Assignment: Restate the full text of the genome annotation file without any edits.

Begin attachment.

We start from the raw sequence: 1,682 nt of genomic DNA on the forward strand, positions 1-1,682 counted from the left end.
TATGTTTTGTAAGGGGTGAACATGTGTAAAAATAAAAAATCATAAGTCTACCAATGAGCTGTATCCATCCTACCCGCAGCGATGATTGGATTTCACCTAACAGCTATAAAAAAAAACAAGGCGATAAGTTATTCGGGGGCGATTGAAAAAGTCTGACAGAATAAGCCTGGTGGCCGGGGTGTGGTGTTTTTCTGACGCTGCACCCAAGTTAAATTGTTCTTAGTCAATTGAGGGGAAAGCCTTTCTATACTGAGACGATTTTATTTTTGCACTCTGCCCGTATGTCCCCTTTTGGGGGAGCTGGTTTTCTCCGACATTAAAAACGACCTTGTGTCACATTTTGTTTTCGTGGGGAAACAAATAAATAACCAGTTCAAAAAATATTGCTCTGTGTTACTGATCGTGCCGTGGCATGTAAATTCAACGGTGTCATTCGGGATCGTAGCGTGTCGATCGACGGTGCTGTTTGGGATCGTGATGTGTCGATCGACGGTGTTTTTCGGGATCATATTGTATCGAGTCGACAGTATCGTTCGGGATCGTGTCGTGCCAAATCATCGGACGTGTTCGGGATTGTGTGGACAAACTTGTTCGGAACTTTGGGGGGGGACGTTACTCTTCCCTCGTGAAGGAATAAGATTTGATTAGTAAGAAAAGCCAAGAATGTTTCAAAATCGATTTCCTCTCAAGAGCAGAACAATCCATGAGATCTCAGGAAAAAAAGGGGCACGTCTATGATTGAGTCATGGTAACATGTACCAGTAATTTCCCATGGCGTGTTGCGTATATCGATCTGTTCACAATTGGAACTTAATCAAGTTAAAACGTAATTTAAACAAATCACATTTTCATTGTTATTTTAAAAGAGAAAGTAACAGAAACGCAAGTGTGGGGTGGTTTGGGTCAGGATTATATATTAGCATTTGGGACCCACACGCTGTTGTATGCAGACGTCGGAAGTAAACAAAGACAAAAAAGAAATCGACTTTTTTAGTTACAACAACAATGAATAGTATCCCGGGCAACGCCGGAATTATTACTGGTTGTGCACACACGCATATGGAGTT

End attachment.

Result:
We start from the raw sequence: 1,682 nt of genomic DNA on the forward strand, positions 1-1,682 counted from the left end.
TATGTTTTGTAAGGGGTGAACATGTGTAAAAATAAAAAATCATAAGTCTACCAATGAGCTGTATCCATCCTACCCGCAGCGATGATTGGATTTCACCTAACAGCTATAAAAAAAAACAAGGCGATAAGTTATTCGGGGGCGATTGAAAAAGTCTGACAGAATAAGCCTGGTGGCCGGGGTGTGGTGTTTTTCTGACGCTGCACCCAAGTTAAATTGTTCTTAGTCAATTGAGGGGAAAGCCTTTCTATACTGAGACGATTTTATTTTTGCACTCTGCCCGTATGTCCCCTTTTGGGGGAGCTGGTTTTCTCCGACATTAAAAACGACCTTGTGTCACATTTTGTTTTCGTGGGGAAACAAATAAATAACCAGTTCAAAAAATATTGCTCTGTGTTACTGATCGTGCCGTGGCATGTAAATTCAACGGTGTCATTCGGGATCGTAGCGTGTCGATCGACGGTGCTGTTTGGGATCGTGATGTGTCGATCGACGGTGTTTTTCGGGATCATATTGTATCGAGTCGACAGTATCGTTCGGGATCGTGTCGTGCCAAATCATCGGACGTGTTCGGGATTGTGTGGACAAACTTGTTCGGAACTTTGGGGGGGGACGTTACTCTTCCCTCGTGAAGGAATAAGATTTGATTAGTAAGAAAAGCCAAGAATGTTTCAAAATCGATTTCCTCTCAAGAGCAGAACAATCCATGAGATCTCAGGAAAAAAAGGGGCACGTCTATGATTGAGTCATGGTAACATGTACCAGTAATTTCCCATGGCGTGTTGCGTATATCGATCTGTTCACAATTGGAACTTAATCAAGTTAAAACGTAATTTAAACAAATCACATTTTCATTGTTATTTTAAAAGAGAAAGTAACAGAAACGCAAGTGTGGGGTGGTTTGGGTCAGGATTATATATTAGCATTTGGGACCCACACGCTGTTGTATGCAGACGTCGGAAGTAAACAAAGACAAAAAAGAAATCGACTTTTTTAGTTACAACAACAATGAATAGTATCCCGGGCAACGCCGGAATTATTACTGGTTGTGCACACACGCATATGGAGTT